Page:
First it was just one city, then last year, it was two. This year, Hong Kong non-profit Redress made a huge leap by launching its flagship EcoChic Design Award in eight locations across Asia and Europe – a competition for budding designers that encourages sustainable fashion.
Waste reduction is the singular driver for Redress’s efforts, says chief executive Christina Dean, who passionately lists off the staggering statistics on the waste generated by the fashion and textile industry.
About 15 per cent of all textiles meant for clothing end up on the cutting room floor, and globally, 8 billion garments are produced from natural resources each year, while 7.5 billion clothing items go to the landfill. The EcoChic Design Award wants to change this and requires designers to come up with innovative ways of making clothing using techniques of zero-waste, up-cycling and reconstruction.
The 35-year-old mother of three, who was a former dentist turned journalist turned eco-fashion activist, speaks to Eco-Business on why she feels so strongly about this cause, and why she believes that designers are agents of change who can trigger the wave of transformation the industry badly needs.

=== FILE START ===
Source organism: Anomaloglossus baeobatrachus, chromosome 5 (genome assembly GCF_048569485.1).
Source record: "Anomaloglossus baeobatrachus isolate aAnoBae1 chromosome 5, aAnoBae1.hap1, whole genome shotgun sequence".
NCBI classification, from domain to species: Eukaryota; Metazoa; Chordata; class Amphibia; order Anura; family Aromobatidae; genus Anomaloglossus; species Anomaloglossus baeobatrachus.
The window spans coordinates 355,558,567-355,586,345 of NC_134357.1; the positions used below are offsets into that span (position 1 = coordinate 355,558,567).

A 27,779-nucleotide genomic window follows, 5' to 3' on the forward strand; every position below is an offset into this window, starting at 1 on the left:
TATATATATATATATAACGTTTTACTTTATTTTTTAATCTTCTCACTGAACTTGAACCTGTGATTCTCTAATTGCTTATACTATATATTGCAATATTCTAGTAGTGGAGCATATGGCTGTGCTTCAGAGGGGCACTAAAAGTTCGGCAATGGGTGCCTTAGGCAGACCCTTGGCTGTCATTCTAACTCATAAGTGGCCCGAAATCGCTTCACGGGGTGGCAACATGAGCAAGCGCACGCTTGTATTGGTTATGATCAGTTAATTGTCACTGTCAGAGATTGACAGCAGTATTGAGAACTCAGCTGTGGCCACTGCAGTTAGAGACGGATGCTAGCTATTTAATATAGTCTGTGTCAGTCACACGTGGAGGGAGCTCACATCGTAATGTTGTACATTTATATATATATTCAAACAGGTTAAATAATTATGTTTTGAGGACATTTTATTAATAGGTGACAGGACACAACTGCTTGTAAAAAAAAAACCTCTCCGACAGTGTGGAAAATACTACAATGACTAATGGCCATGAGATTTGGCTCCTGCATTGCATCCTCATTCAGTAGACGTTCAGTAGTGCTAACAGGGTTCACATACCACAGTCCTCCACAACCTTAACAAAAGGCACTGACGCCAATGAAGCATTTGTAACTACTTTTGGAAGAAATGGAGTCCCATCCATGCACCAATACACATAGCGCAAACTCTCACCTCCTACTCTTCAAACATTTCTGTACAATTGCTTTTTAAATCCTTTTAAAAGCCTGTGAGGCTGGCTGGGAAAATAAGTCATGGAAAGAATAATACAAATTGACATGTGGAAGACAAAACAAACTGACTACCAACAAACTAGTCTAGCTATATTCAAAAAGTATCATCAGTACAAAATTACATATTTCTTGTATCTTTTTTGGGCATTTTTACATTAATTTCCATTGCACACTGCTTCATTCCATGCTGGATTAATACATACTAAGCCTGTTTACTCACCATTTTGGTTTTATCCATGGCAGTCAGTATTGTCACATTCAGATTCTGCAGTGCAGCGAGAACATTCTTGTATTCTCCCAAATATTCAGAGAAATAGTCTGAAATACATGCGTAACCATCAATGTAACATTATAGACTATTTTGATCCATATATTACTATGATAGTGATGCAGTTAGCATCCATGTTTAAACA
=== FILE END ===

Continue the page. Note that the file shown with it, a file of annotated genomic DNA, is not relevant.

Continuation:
The awards are now in its fourth cycle and from Hong Kong and China, you’ve expanded it to Singapore, Taiwan, United Kingdom, France, Belgium and Germany. Why these countries and why now?
We’ve done work in many of these countries before, and they have vibrant retail sectors and a booming economy. The language – English and Mandarin – were also suitable for us. We decided to involve Europe this time because even though the fashion industry is mature there, sustainable fashion is not well developed. Also, there is a disconnect among European designers who do not see the waste that the industry generates because the manufacturing is often exported to poor, developing countries in Asia.
How many people enter the competition each year, and do you have a target for this year’s competition?